Tag: brother theodore
Hello! It has been some time. I’ve been hiding out while finishing up the fourth issue of Mildred Pierce, a (maga)zine I co-edit with John Bylander, themed Comedy and the Grotesque. This post is promotional as well as sincerely in conversation with recent posts on atrocity kitsch and trauma and performance.
Mildred Pierce #4 has among its contents a really fascinating essay by experimental musician and performance artist John Berndt which argues for the work of Thomas Bernhard, Klaus Kinski and Brother Theodore as constituting a particular genre of art that performs a (histrionic, deranged) Hitlerian mode. Here’s an excerpt:
Even without unpacking the full context that elevated Hitler to become a unique reference point of 20th century evil, something remains quite communicable and riveting about the Hitlerian personality, the Hitlerian performative style. This archetype is a threatening genie that is difficult to put back into the bottle. A serious trauma to social self-conception imperatively calls for transformative re-enactment, as those effected by the trauma of the trauma attempt to integrate “impossible” information, creating hybrid experiences that branch and dilute the underlying meaning in multiple unexpected directions—a dangerous, potentially important game. …
Three brilliant and transformational artists who emerged in the wake of World War II, who were each deeply personally scarred by events during the war, and had direct contact with frighteningly absurd elements of the Nazi reality, and who were each able to make immense use of the Hitlerian mode were the Austrian author Thomas Bernhard (1931-1989), the Polish/German actor Klaus Kinski (1926-1991), and the German/American comedian Brother Theodore (1906-2001) (collectively “B-K-T”). Each was deeply personally scarred by events during the war, and had direct contact with frighteningly absurd elements of the Nazi reality. …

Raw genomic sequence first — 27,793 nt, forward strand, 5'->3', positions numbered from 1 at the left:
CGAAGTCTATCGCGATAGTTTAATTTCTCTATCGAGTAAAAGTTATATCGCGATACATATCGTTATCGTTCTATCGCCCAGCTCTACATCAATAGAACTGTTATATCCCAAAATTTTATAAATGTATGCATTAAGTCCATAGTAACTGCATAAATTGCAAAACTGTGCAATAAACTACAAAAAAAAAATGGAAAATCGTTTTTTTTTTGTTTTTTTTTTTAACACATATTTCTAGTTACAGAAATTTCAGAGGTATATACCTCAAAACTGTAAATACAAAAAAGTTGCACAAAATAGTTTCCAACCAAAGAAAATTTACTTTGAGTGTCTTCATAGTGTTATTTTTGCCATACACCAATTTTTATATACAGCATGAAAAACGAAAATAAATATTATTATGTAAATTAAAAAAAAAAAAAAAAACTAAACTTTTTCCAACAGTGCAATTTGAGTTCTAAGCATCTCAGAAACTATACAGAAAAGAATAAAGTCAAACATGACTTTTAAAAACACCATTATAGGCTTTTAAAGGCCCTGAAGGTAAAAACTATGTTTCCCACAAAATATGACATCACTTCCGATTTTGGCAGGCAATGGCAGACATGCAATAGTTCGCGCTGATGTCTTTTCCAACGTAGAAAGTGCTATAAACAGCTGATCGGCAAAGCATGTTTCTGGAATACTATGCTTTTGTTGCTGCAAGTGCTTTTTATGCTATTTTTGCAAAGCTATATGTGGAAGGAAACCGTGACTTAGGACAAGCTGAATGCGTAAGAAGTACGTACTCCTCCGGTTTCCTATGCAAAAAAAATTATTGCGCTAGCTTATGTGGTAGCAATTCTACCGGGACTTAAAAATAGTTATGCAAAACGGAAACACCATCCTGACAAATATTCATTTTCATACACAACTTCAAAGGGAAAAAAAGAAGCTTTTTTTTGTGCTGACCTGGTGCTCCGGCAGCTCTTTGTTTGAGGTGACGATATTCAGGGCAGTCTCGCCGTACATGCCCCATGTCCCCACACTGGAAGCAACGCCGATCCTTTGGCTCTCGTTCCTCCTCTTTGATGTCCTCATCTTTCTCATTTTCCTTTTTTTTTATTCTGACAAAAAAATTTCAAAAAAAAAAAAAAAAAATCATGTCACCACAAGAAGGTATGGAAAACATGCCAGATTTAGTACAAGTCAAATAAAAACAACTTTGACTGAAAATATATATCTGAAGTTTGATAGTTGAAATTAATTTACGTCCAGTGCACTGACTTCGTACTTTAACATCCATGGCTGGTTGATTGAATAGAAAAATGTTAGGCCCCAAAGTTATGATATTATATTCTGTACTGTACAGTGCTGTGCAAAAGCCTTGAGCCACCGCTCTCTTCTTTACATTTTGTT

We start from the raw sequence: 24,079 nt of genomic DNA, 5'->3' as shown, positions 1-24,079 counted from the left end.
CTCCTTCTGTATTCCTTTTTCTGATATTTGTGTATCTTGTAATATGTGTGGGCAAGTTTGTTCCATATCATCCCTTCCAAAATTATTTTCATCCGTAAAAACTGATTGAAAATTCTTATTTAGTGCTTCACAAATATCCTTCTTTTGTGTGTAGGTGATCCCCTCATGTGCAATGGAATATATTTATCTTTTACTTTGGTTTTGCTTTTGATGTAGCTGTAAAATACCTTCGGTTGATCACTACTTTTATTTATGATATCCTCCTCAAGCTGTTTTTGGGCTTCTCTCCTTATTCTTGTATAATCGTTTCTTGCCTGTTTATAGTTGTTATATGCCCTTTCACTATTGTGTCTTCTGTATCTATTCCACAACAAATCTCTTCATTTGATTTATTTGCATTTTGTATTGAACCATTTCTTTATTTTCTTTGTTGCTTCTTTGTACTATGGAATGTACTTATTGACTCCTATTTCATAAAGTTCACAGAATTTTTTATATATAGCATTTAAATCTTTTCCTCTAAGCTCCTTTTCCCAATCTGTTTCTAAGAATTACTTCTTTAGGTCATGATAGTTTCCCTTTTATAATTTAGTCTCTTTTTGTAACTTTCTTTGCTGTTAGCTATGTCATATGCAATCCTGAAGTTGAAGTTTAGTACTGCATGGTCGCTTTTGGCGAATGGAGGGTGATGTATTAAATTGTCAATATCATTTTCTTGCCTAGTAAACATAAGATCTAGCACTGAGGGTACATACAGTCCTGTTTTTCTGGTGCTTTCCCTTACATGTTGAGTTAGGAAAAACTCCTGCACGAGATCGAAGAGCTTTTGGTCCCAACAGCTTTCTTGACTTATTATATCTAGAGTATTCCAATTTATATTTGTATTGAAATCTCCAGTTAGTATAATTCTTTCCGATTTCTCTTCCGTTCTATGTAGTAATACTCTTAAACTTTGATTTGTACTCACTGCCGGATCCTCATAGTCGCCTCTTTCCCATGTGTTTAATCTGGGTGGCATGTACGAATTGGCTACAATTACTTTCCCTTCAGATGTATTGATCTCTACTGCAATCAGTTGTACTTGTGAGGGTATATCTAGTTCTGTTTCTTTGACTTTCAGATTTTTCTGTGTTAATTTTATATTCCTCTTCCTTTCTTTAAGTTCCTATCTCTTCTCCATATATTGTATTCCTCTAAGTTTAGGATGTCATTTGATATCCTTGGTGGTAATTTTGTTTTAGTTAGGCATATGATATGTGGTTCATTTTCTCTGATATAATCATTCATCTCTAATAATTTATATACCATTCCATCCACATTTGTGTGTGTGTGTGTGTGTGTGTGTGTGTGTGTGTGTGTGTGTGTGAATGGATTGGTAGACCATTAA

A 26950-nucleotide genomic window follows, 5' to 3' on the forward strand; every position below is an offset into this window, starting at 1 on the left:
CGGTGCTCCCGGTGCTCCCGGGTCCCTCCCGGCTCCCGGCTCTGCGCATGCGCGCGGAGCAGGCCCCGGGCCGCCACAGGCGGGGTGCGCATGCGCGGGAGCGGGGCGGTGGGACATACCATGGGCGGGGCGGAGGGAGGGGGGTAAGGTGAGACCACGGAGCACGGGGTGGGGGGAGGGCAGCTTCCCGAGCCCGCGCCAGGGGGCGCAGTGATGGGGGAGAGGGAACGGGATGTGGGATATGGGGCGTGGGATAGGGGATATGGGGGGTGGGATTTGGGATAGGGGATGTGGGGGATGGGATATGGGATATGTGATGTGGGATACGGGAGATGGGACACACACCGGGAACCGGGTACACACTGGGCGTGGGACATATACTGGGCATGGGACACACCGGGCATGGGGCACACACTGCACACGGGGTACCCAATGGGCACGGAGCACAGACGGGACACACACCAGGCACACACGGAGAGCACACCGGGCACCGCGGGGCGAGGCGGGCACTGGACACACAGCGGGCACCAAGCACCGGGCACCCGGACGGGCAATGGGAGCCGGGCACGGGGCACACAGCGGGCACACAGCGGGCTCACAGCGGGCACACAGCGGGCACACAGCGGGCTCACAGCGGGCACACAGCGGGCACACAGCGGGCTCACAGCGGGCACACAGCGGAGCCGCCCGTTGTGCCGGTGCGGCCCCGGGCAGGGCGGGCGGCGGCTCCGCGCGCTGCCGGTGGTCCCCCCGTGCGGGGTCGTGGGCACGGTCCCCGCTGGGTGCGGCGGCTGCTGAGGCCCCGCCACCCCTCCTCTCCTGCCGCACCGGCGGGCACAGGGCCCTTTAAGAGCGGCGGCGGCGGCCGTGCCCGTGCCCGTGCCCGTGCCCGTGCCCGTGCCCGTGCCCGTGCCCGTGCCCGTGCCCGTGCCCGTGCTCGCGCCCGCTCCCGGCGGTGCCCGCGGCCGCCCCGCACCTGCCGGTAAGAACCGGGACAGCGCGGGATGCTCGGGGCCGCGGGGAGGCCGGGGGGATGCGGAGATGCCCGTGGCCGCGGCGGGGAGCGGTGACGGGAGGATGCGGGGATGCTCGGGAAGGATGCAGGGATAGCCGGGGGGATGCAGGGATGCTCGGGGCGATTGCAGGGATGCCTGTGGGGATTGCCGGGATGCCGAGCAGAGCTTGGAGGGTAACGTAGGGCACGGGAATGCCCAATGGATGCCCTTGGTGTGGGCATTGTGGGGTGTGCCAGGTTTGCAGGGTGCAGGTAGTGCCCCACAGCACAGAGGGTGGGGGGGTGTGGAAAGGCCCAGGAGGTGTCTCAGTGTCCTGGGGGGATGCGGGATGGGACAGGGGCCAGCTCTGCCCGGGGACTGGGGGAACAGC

With all three, there is a house-of-mirrors relationship between the characters they created (impossible, aggressive, imploding madmen) and their own private lives, which seem to have involved quite real anti-social tensions, as well as various public masks or simulations of unreasonableness they created, the artifice of larger-than-life mythologies. Therefore, three superimposed levels of sustained impossibility (relating to the actual artist, his characters, and the quasi-fictional-autobiographical overlay to the artist’s life) are common to each of them. This unstable boundary between performance, performer, and self-conscious legend, a major focus in Bernhard criticism, is equally strong in the cases of Kinski and Theodore.
Raul Zurita, in the q&a after his AWP reading, explained that when writing, “everyone else is writing” — “in writing you are allowing other bodies to occupy your body.” Kinski, according to Berndt, admits to no shared experience; and all three of Berndt’s examples led mainly anti-social lives, and moreover their literary and stage performances are basically anti-social. The Hitlerian mode is megalomaniacal, of course — it’s mad, a worldview that admits no infiltrators who could potentially reenvision it. Versus Zurita, this is a much different approach to embodying or channeling or performing collective trauma artistically – or is it? Zurita’s compassion is a far cry from Theodore’s crankiness but they seem to share an instability/multiplicity of voice, as well as a vividly accusing anger — and confusion. I don’t know Zurita’s work well enough to say much more, so I’ll leave it there, the question is open.
Here’s a performance by Brother Bernhard Kinski at the MP release party in Baltimore last week: